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8 Comments

  1. urban gardener May 7, 2019 9:49 am

    What a joke
    The King Center has owned the structure for 50 years
    The roof is caved in, it’s structurally unsound, it’s full of asbestos…
    So what exactly has the King Center been doing for the past 50yrs of its stewardship? With funds received from the Federal Government?
    It could have started applying for grants to restore the building / deal with the asbestos years ago, before it intentionally let the roof rot to bits (that doesn’t happen in the blink of an eye so there is no other conclusion to draw other than intentional neglect), gutted and replaced rot, (treated for termites if warranted?), rebuilt brick walls, etc etc etc
    Or, they could have sold it, even approached the Georgia Historic Trust
    But nope! Let it rot, then cry “oh there’s nothing to be done”
    Except doing your job of stewardship (or just basic building ownership maintenance particularly as the hue and cry has only magnified for more affordable housing) for the past 50 yrs
    This building was well discussed internally by NPS staff 20yrs ago and leaked to the in the know preservation community when signals were first made of the possible sale of the Kings’ home to the Feds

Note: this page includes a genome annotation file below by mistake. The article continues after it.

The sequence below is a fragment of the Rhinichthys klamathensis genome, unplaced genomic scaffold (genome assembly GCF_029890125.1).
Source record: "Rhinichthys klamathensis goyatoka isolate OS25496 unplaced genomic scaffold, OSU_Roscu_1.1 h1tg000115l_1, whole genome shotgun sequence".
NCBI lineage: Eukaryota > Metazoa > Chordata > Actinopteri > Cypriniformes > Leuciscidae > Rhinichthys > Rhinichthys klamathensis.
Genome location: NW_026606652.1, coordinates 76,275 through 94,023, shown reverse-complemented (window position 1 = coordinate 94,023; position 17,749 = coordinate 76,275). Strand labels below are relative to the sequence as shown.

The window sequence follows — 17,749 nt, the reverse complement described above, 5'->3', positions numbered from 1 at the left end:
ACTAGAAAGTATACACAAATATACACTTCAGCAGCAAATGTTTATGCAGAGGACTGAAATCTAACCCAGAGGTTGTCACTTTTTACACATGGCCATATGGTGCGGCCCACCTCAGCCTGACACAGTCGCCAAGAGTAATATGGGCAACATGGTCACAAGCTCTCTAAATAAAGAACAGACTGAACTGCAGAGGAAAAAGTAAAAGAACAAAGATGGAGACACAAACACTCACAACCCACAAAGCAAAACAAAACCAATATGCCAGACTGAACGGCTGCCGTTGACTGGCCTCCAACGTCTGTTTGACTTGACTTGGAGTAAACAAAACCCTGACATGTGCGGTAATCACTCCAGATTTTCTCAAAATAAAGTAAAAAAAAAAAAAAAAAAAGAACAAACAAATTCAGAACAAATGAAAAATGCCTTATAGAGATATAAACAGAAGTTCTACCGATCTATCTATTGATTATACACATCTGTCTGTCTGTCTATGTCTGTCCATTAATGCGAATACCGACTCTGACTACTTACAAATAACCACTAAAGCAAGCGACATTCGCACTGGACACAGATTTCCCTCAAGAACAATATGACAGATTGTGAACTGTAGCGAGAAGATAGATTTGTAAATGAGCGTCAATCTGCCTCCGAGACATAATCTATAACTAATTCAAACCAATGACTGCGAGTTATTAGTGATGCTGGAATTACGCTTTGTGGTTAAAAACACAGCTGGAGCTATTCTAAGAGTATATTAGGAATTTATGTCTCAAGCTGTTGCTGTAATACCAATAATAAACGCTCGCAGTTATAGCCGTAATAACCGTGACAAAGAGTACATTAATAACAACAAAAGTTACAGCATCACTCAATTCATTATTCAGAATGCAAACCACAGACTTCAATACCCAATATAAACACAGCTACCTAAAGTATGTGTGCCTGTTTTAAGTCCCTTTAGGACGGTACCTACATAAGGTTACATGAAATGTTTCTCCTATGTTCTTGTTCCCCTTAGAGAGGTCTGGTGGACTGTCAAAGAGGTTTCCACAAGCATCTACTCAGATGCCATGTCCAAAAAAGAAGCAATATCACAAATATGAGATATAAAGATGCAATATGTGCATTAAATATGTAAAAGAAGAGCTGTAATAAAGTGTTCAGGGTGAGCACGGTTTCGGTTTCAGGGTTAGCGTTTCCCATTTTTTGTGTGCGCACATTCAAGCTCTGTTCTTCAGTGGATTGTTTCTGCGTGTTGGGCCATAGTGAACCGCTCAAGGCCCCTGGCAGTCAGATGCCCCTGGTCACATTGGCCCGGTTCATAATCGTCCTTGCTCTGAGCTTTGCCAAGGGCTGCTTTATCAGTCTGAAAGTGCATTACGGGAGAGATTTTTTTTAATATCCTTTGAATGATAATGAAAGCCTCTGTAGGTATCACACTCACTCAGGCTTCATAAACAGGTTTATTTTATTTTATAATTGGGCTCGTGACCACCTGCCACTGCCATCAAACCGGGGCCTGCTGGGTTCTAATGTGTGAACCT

Words failReport

    Reply
    1. Molly Woo May 8, 2019 1:48 am

      Atlanta Activist John H. Lewis and other Vine City residents are now holding nightly vigils in front of the Jackson Home on Sunset Ave. at 7:00 PM to raise awareness of the need to save this landmark of Civil Rights History. For a glimpse into some of the history of the site see this brief interview with John and Monique Prather, two long-time residents of Vine City, recalling life with the Jackson Family on Sunset Avenue. https://youtu.be/mHdf8J014EMReport

      Reply
  2. Van Hall May 7, 2019 11:36 am

    220 Sunset Avenue has a place in the history of the Movement. I worked there in 1970-71 for the Southern Rural Action Project, located on the first two floors of the building. SRA was run by Randy Blackwell, former Program Director of SCLC, and was dedicated to building business enterprises (brick factories, house rafter prefab operations, soy cookie bakeries) in rural Alabama and Georgia. These businesses employed rural black citizens who were adversely affected by white reaction to the Civil Rights Movement of the Sixties, providing self-sufficiency and economic independence to those employed. Several of the enterprises he started still exist, in Crawfordsville and other places. Randy was a true visionary and stalwart of the Movement. I am so very proud to have worked for him.Report

    Reply
  3. Chris Johnston May 7, 2019 2:51 pm

    Another King family hypocrisy